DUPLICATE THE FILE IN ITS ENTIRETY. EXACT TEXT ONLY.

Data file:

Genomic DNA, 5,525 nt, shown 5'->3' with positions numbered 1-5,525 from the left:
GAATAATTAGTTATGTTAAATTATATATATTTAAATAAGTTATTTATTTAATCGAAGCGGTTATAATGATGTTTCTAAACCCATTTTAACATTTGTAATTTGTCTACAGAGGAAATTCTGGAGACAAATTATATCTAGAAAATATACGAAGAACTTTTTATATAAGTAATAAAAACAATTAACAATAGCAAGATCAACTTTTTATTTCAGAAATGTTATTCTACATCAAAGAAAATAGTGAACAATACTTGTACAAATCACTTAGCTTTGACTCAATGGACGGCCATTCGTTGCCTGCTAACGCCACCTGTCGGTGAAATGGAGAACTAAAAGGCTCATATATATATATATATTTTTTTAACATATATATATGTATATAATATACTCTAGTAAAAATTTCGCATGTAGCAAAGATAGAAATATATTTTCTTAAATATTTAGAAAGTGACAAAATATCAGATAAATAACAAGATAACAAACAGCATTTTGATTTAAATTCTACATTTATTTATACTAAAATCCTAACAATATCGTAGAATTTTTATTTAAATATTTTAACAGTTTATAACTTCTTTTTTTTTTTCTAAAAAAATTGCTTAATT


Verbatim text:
Genomic DNA, 5,525 nt, shown 5'->3' with positions numbered 1-5,525 from the left:
GAATAATTAGTTATGTTAAATTATATATATTTAAATAAGTTATTTATTTAATCGAAGCGGTTATAATGATGTTTCTAAACCCATTTTAACATTTGTAATTTGTCTACAGAGGAAATTCTGGAGACAAATTATATCTAGAAAATATACGAAGAACTTTTTATATAAGTAATAAAAACAATTAACAATAGCAAGATCAACTTTTTATTTCAGAAATGTTATTCTACATCAAAGAAAATAGTGAACAATACTTGTACAAATCACTTAGCTTTGACTCAATGGACGGCCATTCGTTGCCTGCTAACGCCACCTGTCGGTGAAATGGAGAACTAAAAGGCTCATATATATATATATATTTTTTTAACATATATATATGTATATAATATACTCTAGTAAAAATTTCGCATGTAGCAAAGATAGAAATATATTTTCTTAAATATTTAGAAAGTGACAAAATATCAGATAAATAACAAGATAACAAACAGCATTTTGATTTAAATTCTACATTTATTTATACTAAAATCCTAACAATATCGTAGAATTTTTATTTAAATATTTTAACAGTTTATAACTTCTTTTTTTTTTTCTAAAAAAATTGCTTAATT